One of the biggest problems I have with linux (I use Mandrake 10) is that I never know where to find things. Additionally, sometimes when I am trying to work my way through compiling something, I'll find a "howto" and a file will not be where it says it is supposed to be - usually, I'll find the file somewhere, just under a different folder system. So, I started thinking about this and was wondering if anyone could tell me what the standard file structure typically should be. For example, in windows, you know that your programs are mostly in "Program Files", my windows files are in "windows" or "winnt", your documents and user info are in the "Documents and Settings" folder, etc.
So if there IS a standard file structure that most programmers stick with, it would be good for me to learn what the difference between, say, the bin folder and the lib folder and the etc folder... and so on.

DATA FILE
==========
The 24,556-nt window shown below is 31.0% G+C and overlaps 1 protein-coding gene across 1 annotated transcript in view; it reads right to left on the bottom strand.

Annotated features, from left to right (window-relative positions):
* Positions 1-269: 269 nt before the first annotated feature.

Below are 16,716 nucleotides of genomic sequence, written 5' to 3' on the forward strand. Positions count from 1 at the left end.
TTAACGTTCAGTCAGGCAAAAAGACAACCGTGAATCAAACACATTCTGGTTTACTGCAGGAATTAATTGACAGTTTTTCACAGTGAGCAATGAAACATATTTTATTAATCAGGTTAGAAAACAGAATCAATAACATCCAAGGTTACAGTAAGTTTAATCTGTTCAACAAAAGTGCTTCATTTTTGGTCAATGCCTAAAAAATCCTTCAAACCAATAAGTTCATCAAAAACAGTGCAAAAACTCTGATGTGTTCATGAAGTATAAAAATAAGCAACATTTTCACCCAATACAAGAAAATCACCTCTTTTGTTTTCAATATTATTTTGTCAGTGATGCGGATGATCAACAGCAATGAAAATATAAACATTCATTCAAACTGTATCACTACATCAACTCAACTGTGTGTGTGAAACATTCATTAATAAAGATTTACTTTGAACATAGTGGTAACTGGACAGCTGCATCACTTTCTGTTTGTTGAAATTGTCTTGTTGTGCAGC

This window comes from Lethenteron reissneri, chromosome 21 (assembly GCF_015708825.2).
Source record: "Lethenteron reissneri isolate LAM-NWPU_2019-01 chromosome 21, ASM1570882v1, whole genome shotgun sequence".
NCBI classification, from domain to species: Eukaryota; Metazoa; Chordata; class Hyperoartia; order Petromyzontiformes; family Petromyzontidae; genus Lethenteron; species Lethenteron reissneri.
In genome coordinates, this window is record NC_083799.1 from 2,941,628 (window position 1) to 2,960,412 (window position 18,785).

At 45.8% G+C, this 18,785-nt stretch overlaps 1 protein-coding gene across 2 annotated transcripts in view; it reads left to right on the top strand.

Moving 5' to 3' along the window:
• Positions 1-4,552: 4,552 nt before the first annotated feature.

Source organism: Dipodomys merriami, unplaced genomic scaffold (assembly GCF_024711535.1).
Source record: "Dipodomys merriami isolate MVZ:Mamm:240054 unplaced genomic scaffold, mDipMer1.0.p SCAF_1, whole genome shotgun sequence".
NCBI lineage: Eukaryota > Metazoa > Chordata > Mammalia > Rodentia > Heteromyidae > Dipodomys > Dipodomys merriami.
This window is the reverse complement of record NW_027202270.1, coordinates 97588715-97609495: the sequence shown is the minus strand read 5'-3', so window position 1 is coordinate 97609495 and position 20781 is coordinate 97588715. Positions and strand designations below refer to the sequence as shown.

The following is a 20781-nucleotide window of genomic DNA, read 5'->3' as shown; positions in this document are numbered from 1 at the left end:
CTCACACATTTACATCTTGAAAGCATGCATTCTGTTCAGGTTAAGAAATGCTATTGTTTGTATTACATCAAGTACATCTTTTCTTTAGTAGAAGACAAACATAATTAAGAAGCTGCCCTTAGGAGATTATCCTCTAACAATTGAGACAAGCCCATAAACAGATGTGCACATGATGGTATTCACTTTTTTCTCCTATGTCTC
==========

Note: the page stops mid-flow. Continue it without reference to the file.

If there is NOT a standard file structure, I have to ask myself why? It seems like that if a software company could make a "linux" version of something that will work on all distros, that they would. I have heard that the reason most companies do not offer linux versions is because if complicates their support and development efforts. If linux is EVER going to replace Windows (which I hope it will), they are going to have to adhere to standards that allow software developers to make one version of their software and deliver it in a rpm or deb type delivery. Everyday users are not going to compile things if they don't have too.
So... can anyone shed some light or tell me wher I can find some light?